“Reelin’” is Dallas’s first solo CD, containing originals and reworked classics. “I recorded it to document who I am and what I do, more for my parents than anybody else....There was no attempt at making a ‘hit’ record, just good music,” Hodge wrote in April of this year. Well, Dallas should feel proud because that is exactly what he accomplished, and “good music” it is.
The set opener is “Divin’ Duck” which is basically Hodge’s arrangement and own take of “If the River Was Whiskey.” The mid-tempo blues starts with a pop from Tony Braunagel on drums and ivory tinkling by Rick Solem. Dallas’s whiskey-gruff vocals are nicely punctuated at the end of each sung line by album recorder and co-producer Tom Maclear on slide guitar. Hodge’s own gold top Les Paul guitar works above the Terry Wilson bass line, and Maclear and Solem take tasty mid song solos. The song works well to introduce what Hodge’s music is about and leaves the door open for surprises to come.
Track 2 gives us a big surprise, “Love Me Do” by the Beatles done slower in a completely original arrangement and style. He was 45 seconds into the song , before it hit me: Yumping Yiminy – that’s a Beatles’ song! The song opens with twin lead guitars played in harmony the way Elvin Bishop and Johnny Vernazzo used to do in Bishop’s Capricorn Records days. Making a full and lush sound, three horns harmonize with those guitars: David Woodford on sax, Lee Thornburg on trumpet, and Garrett Adkins on trombone. Before it all sinks in, the listener is whisked off into the nether by the up tempo track 3, “Take That Baby Home.”
Another change up is thrown our way with track 4, a re-work, with new lyrics, of Detroit friend Bob Seger’s “Against the Wind.” Titled “In the Wind,” the opening guitar switches to acoustic courtesy of Greg Beck. Skip Van Winkl plays Hammond B3 while another guest, Larry Zack, adds drums. Lamenting the loss of a friend, “Pops,” the song gets ethereal treatment from Maclear’s steel guitar and Solem’s piano.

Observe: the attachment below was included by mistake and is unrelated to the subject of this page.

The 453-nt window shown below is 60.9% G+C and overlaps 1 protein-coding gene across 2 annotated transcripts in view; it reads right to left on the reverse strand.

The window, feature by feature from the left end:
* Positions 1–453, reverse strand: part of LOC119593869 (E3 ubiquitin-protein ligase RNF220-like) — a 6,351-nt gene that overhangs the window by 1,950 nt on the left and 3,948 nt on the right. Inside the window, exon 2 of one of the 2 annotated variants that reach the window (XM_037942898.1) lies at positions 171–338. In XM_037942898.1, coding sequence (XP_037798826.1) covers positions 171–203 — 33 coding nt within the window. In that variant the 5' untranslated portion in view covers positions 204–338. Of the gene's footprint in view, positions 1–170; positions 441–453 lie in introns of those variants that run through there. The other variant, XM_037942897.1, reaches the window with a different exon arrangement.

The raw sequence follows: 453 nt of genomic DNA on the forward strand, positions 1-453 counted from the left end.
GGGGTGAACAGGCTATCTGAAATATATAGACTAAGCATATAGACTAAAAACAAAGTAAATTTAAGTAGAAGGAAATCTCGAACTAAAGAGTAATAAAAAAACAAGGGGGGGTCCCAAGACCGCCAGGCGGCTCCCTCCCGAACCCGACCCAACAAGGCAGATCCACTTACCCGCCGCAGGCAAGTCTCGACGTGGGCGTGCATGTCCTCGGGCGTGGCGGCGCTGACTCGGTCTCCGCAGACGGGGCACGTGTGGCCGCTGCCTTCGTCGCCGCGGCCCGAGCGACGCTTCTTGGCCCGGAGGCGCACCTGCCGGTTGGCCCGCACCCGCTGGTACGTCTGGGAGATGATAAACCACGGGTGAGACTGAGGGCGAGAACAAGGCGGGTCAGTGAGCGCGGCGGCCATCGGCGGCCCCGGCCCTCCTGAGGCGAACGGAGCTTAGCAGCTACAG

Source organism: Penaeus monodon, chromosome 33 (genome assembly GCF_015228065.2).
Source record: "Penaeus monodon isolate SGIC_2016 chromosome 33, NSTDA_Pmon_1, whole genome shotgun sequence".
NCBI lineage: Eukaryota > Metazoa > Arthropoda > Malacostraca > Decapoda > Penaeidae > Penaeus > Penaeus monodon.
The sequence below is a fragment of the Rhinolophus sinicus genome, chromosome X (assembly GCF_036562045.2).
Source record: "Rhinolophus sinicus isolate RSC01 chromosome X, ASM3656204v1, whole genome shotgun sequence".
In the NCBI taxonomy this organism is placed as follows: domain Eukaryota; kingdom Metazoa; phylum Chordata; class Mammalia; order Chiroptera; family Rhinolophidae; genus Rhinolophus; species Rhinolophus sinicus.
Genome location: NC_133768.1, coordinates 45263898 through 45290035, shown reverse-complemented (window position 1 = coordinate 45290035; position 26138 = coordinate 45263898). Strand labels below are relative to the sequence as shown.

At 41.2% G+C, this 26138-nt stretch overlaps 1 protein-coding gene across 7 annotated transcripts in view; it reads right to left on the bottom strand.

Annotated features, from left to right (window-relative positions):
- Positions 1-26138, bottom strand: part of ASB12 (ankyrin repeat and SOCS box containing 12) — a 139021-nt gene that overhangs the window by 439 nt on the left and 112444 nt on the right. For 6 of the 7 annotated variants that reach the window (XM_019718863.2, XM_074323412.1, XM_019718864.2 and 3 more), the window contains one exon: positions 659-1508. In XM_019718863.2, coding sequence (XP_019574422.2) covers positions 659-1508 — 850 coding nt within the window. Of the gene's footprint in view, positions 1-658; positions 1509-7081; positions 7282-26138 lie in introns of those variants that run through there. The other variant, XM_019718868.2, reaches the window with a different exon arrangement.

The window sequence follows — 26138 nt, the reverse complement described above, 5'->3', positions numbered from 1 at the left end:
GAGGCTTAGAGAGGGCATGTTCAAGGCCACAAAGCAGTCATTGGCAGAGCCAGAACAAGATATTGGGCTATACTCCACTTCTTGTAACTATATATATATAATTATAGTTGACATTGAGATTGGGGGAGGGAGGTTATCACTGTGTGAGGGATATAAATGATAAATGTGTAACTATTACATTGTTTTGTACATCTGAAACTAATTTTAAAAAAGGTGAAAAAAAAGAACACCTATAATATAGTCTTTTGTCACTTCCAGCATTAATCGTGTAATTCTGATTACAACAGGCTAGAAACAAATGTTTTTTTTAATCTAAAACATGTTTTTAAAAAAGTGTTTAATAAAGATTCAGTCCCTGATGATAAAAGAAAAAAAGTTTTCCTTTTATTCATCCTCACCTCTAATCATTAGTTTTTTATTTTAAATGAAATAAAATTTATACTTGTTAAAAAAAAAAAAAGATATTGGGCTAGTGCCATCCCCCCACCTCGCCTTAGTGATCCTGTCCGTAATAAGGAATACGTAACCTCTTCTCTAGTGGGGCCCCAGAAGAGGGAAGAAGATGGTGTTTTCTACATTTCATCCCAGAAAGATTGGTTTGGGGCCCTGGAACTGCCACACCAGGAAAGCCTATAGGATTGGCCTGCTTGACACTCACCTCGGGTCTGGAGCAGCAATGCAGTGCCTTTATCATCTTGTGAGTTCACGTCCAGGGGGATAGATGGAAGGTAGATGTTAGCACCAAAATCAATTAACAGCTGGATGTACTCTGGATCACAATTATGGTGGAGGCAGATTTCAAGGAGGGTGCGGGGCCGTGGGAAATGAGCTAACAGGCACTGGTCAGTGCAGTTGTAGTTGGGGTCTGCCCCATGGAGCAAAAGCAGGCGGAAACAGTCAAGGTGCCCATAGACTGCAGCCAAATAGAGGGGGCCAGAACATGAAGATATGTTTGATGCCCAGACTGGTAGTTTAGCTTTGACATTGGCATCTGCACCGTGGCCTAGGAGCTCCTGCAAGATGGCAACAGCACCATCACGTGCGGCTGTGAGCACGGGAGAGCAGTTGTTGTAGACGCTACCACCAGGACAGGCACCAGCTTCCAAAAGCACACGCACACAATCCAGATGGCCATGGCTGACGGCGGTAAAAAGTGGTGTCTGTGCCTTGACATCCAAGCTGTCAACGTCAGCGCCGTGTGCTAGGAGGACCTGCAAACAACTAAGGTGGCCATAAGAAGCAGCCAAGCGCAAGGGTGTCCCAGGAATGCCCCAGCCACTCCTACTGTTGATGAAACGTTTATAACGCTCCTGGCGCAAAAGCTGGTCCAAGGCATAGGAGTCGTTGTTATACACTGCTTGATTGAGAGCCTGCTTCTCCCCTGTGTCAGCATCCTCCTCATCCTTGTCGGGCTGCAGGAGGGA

Blues fans will enjoy Hodge’s take on an old BB King song, “Don’t Want Nobody.” Letting the little woman know that he knows what is going on, Hodge sings, “Tell the Carnation milk man not to leave no more milk. He’s been leavin’ too much cream lately, baby; may need to take some insurance on himself.” “Up the Country” gives a nod to Hodge’s Canned Heat days, but this version is at a slower tempo with outstanding slide guitar. Muddy Waters’ “Rock Me Babe” is given the Hodge treatment here. There was no need to re-invent the “wagon wheel,” just keep it rolling.
The title track and “Holiday” (by Catfish) are rock and rollers that showcase Hodge’s “Motor City” sound. “High Roller,” the other Catfish song, has a slow Southern rock style with slide guitar, road house piano, and backing vocals by Teresa James and Kelly “Kacee” Clanton.
Again, Hodge should be proud of this solid set of music showcasing what he does. While he wasn’t trying to create anything unique, there are enough surprises, thoughtful arrangements, and solid playing from guests and his own years’ experiences to make the CD interesting and enjoyable.
Reviewer James “Skyy Dobro” Walker is a noted Blues writer, DJ and Blues Blast contributor. His weekly radio show “Friends of the Blues” can be heard each Thursday from 4:30 – 6:00pm on WKCC 91.1 FM in Kankakee, IL